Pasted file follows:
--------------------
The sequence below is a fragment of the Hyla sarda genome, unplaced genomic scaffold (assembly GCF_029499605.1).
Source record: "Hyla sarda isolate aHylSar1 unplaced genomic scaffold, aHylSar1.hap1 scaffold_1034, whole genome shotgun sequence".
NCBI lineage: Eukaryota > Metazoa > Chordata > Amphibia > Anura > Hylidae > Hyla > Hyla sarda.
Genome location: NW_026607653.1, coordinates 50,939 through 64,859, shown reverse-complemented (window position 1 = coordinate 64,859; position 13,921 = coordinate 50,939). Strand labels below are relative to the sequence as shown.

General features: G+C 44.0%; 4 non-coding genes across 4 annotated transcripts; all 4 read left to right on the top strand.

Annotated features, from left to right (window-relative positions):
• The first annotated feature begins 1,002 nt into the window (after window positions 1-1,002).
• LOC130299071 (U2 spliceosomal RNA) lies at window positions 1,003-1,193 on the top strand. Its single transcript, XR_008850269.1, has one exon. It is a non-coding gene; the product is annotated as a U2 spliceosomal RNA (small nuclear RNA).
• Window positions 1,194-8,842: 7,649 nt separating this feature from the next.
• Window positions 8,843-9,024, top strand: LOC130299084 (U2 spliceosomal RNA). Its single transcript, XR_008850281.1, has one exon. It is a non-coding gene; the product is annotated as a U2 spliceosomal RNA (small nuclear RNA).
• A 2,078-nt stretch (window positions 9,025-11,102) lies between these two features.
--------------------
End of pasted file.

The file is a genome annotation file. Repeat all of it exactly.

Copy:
The sequence below is a fragment of the Hyla sarda genome, unplaced genomic scaffold (assembly GCF_029499605.1).
Source record: "Hyla sarda isolate aHylSar1 unplaced genomic scaffold, aHylSar1.hap1 scaffold_1034, whole genome shotgun sequence".
NCBI lineage: Eukaryota > Metazoa > Chordata > Amphibia > Anura > Hylidae > Hyla > Hyla sarda.
Genome location: NW_026607653.1, coordinates 50,939 through 64,859, shown reverse-complemented (window position 1 = coordinate 64,859; position 13,921 = coordinate 50,939). Strand labels below are relative to the sequence as shown.

General features: G+C 44.0%; 4 non-coding genes across 4 annotated transcripts; all 4 read left to right on the top strand.

Annotated features, from left to right (window-relative positions):
• The first annotated feature begins 1,002 nt into the window (after window positions 1-1,002).
• LOC130299071 (U2 spliceosomal RNA) lies at window positions 1,003-1,193 on the top strand. Its single transcript, XR_008850269.1, has one exon. It is a non-coding gene; the product is annotated as a U2 spliceosomal RNA (small nuclear RNA).
• Window positions 1,194-8,842: 7,649 nt separating this feature from the next.
• Window positions 8,843-9,024, top strand: LOC130299084 (U2 spliceosomal RNA). Its single transcript, XR_008850281.1, has one exon. It is a non-coding gene; the product is annotated as a U2 spliceosomal RNA (small nuclear RNA).
• A 2,078-nt stretch (window positions 9,025-11,102) lies between these two features.